In the early 1980s, after a Houston socialite turned Wilson's attention to the ragged Afghan freedom fighters who continued to fight the Soviet invaders despite overwhelming odds, the congressman became passionate about their cause and procured hundreds of millions of dollars to support the mujahideen.
Moving from the back rooms of the Capitol, to secret chambers at Langley, to arms-dealers conventions, to the Khyber Pass, this book is a detailed and brilliantly reported account of the inside workings of the CIA.
©2003 George Crile; (P)2004 Blackstone Audiobooks
"Crile, a 60 Minutes producer, offers an absorbing, thoroughly detailed look at the largest and most successful CIA operation in U.S. history: the arming of the Mujahideen in Afghanistan." (Booklist)
"An engaging, well-written, newsworthy study of practical politics and its sometimes unlikely players." (Kirkus Reviews)
“Narrator Christopher Lane affects an even tone and pace, allowing the events of the story to carry the listener to the extraordinary highs and sickening lows of the flawed but heroic Wilson. Thankfully, Lane takes it easy on the accents and shines brightest when allowing a tinge of cynicism in his delivery." (AudioFile)
“Put the Tom Clancy clones back on the shelf; this covert-ops chronicle is practically impossible to put down.” (Publishers Weekly)
Charlie Wilson's War (unabridged)is a "must listen" for anyone interested in Middle Eastern current events. At first, I thought that a non-fiction documentary, 20-hour account, of the Afgan struggle against the Soviet Union, had the potential to be a real bore. Man, was I wrong! This is one of those audio books that makes you run extra earings for the wife so you can listen to more and more and more! I would highly recommend this great book by George Crile to any student of history, Middle-Eastern Islamic affairs, and geo-political spy story aficionados.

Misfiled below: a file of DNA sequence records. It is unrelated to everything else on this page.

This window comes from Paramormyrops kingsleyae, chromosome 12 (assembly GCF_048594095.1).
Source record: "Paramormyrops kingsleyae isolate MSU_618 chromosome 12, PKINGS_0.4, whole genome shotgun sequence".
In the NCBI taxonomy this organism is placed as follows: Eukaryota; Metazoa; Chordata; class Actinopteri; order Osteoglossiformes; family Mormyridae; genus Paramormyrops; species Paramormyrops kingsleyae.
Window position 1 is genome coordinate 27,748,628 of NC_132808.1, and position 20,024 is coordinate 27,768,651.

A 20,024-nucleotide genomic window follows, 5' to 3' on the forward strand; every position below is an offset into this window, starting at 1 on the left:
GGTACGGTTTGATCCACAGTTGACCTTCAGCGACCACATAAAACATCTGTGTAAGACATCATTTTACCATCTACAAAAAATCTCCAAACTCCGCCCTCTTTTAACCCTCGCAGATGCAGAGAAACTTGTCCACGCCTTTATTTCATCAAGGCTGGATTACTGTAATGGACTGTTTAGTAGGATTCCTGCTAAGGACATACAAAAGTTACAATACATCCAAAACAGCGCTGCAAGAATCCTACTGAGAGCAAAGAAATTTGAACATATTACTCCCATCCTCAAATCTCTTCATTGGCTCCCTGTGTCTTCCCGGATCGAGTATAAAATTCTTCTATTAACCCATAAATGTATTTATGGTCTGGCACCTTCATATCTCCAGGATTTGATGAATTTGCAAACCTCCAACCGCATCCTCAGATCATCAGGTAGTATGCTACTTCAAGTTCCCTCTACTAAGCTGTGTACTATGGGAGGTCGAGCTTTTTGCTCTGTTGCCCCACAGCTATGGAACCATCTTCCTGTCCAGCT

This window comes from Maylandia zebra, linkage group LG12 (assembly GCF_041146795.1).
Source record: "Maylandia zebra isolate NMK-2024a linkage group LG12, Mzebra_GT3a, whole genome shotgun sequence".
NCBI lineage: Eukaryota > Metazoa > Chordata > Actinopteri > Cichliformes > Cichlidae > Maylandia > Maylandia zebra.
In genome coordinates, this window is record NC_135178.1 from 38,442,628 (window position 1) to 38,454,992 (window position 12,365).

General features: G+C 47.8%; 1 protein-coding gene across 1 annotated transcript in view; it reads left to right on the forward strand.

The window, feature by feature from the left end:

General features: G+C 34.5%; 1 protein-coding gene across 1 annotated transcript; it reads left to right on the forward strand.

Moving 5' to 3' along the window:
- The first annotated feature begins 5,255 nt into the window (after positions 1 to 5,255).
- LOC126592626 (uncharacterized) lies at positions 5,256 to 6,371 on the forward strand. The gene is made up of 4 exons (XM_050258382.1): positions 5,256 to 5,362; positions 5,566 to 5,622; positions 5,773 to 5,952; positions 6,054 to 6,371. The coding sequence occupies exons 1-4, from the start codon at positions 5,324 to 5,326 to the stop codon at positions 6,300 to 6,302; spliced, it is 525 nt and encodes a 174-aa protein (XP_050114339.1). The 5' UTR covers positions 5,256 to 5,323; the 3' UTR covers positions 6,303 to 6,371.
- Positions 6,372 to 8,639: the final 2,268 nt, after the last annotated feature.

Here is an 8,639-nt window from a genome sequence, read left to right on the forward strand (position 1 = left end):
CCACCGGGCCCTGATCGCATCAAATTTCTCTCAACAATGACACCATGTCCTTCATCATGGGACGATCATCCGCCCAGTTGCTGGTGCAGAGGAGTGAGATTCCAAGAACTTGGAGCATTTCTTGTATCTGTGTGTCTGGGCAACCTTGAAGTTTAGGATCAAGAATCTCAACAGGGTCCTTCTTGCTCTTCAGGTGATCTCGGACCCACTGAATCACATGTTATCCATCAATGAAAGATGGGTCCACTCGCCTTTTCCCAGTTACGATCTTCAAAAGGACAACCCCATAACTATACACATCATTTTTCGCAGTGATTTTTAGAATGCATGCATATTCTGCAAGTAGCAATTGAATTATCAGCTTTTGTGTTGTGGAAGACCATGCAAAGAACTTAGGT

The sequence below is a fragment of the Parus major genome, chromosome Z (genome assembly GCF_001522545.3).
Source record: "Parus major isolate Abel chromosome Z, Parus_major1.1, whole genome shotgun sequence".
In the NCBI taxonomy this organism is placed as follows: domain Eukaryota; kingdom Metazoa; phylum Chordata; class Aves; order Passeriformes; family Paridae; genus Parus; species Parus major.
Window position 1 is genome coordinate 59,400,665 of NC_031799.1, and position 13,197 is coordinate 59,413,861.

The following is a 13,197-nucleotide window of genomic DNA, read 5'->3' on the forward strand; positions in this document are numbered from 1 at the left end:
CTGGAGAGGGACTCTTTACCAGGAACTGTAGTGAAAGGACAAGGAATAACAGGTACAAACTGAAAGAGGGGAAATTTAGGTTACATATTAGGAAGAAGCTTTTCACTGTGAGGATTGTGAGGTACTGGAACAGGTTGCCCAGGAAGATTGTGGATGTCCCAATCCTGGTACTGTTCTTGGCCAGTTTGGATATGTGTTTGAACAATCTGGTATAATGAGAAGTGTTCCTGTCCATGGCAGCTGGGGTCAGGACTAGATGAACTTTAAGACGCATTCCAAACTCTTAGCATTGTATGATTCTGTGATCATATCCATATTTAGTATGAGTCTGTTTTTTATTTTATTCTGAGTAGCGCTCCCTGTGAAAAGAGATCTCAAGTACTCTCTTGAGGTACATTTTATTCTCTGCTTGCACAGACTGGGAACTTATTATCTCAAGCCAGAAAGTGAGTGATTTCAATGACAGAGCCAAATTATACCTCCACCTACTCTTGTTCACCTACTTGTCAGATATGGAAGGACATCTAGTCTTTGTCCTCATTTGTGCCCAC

Charlie Wilson's War is an enormously entertaining and informative history of the secret war that put the final nail in the Soviet coffin, leaving behind a vacuum into which stepped the Taliban and Al Queda. This is a truly great narrative of how we arrived in this post Cold War world with it's new terrorist wars.
(Another great book that addresses some of the same questions is, "All the Shah's Men" by Stephen Kinzer)
This book is a complex story which will grab your attention and keep it. After reading or listening to it you will have a much better insight into why we are where we are today in the Middle East. You will also learn that Ronald Reagan DIDN'T defeat the Russians (much to my disappointment, since I am a Reagan supporter)despite what anyone says.
You will learn how our government REALLY works, particularly Congress. Trading favors regardless of political party or whether your representativr is a conservative or a liberal.
You will learn more about why the CIA wasn't there when 9/11 occurred than you ever will from the sanitized 9/11 Commission Report.
You will learn that Reagan bet on the wrong horse (Nicaragua amd the Contras) to beat the Russians while the long shot (the Afghans and Pakistan) won the race and toppled the Russians with the help of a Texas Democrat who was everything that Muslims hate about America, a drunken womanizer. His fight to unite Pakistanis, Afghans, Israelis, Saudis, Egyptians, Swiss and more into one of the most rag-tag coalitions in history all in the single goal of defeating and destroying the Red Giant. And succeeding better than anyone could have imagined.
When you read or listen to this book you will not believe your eyes or ears. You will not regret the time you spend with this vook but if you don't read it, you will miss one of the most straightforward honestly written books ever. Having read thousands of books in my life, this is something I have never said about any other book I have ever read. IT will really open ypur eyes, no matter what your political beliefs may be.
I know that I will be recommending it to all of my friends and relatives, which is something else I never do.
Many people have commented favourably about this book and I will throw my hat into the ring in this regard. Growing up I never learned anything about Afganistan and the Soviet occupation--if anything, my knowledge of this era was formed by watching Rambo III. Now, not to discredit the Rambo franchiase, but providing an accurate historical accounts is not Sly's strength.
Charlie Wilson's War is a great introduction to this whole topic. It gives a compelling snapshot of Afganistan, the CIA, the Soviet occupation and the root causes of Islamic fundamentalism in Afganistan and how this was the root cause of 9/11. Essentially, the book makes the point that the CIA's covert war in Afganistan planted the seeds for the 9/11 attacks.
The audio book is perfectly narrated, has compelling characters, and is much much more informative than the movie of the same name. I watched the movie before reading the book, and purchased the book becuase I had the sense that there was so much detail cut out to fit the book into a 95 minute Hollywood film.
The best thing about this book is the sheer research that must have gone into it. The research is understated, but the comments the author collects from the players in this drama and then weaves into the book is impressive.
Highly recommended--no doubt in my top 5 of Audible listens.